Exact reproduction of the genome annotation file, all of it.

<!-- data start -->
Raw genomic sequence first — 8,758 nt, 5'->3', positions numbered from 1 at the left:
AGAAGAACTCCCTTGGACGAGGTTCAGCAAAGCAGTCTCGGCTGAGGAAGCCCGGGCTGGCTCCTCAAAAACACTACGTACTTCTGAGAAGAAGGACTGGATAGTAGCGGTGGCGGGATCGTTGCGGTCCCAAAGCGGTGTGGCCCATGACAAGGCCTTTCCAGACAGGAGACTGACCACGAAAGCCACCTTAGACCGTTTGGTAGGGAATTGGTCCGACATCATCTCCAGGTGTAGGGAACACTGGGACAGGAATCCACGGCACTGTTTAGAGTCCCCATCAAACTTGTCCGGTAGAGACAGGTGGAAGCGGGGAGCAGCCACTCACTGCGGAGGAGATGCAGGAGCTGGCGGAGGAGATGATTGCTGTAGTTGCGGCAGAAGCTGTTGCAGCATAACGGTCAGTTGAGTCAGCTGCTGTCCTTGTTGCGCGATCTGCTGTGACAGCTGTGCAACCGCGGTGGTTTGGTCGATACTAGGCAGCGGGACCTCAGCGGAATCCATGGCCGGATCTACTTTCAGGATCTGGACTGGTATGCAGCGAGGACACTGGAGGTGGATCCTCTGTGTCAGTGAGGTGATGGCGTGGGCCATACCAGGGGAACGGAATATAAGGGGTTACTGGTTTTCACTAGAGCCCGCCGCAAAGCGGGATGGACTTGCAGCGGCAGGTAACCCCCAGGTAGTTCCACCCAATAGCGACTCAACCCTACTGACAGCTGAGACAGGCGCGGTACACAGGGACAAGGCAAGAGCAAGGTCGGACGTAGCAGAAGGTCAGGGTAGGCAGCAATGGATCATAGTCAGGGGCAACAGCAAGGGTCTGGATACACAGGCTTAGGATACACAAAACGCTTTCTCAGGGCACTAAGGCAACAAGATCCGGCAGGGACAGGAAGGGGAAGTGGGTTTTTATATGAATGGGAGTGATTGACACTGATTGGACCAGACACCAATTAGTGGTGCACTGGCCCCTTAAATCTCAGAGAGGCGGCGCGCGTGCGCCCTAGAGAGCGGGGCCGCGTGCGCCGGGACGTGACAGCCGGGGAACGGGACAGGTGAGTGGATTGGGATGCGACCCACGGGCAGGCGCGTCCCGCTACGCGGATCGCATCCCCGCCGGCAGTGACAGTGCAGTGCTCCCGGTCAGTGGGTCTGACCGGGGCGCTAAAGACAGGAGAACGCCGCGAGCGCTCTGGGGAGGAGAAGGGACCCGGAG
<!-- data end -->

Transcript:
Raw genomic sequence first — 8,758 nt, 5'->3', positions numbered from 1 at the left:
AGAAGAACTCCCTTGGACGAGGTTCAGCAAAGCAGTCTCGGCTGAGGAAGCCCGGGCTGGCTCCTCAAAAACACTACGTACTTCTGAGAAGAAGGACTGGATAGTAGCGGTGGCGGGATCGTTGCGGTCCCAAAGCGGTGTGGCCCATGACAAGGCCTTTCCAGACAGGAGACTGACCACGAAAGCCACCTTAGACCGTTTGGTAGGGAATTGGTCCGACATCATCTCCAGGTGTAGGGAACACTGGGACAGGAATCCACGGCACTGTTTAGAGTCCCCATCAAACTTGTCCGGTAGAGACAGGTGGAAGCGGGGAGCAGCCACTCACTGCGGAGGAGATGCAGGAGCTGGCGGAGGAGATGATTGCTGTAGTTGCGGCAGAAGCTGTTGCAGCATAACGGTCAGTTGAGTCAGCTGCTGTCCTTGTTGCGCGATCTGCTGTGACAGCTGTGCAACCGCGGTGGTTTGGTCGATACTAGGCAGCGGGACCTCAGCGGAATCCATGGCCGGATCTACTTTCAGGATCTGGACTGGTATGCAGCGAGGACACTGGAGGTGGATCCTCTGTGTCAGTGAGGTGATGGCGTGGGCCATACCAGGGGAACGGAATATAAGGGGTTACTGGTTTTCACTAGAGCCCGCCGCAAAGCGGGATGGACTTGCAGCGGCAGGTAACCCCCAGGTAGTTCCACCCAATAGCGACTCAACCCTACTGACAGCTGAGACAGGCGCGGTACACAGGGACAAGGCAAGAGCAAGGTCGGACGTAGCAGAAGGTCAGGGTAGGCAGCAATGGATCATAGTCAGGGGCAACAGCAAGGGTCTGGATACACAGGCTTAGGATACACAAAACGCTTTCTCAGGGCACTAAGGCAACAAGATCCGGCAGGGACAGGAAGGGGAAGTGGGTTTTTATATGAATGGGAGTGATTGACACTGATTGGACCAGACACCAATTAGTGGTGCACTGGCCCCTTAAATCTCAGAGAGGCGGCGCGCGTGCGCCCTAGAGAGCGGGGCCGCGTGCGCCGGGACGTGACAGCCGGGGAACGGGACAGGTGAGTGGATTGGGATGCGACCCACGGGCAGGCGCGTCCCGCTACGCGGATCGCATCCCCGCCGGCAGTGACAGTGCAGTGCTCCCGGTCAGTGGGTCTGACCGGGGCGCTAAAGACAGGAGAACGCCGCGAGCGCTCTGGGGAGGAGAAGGGACCCGGAG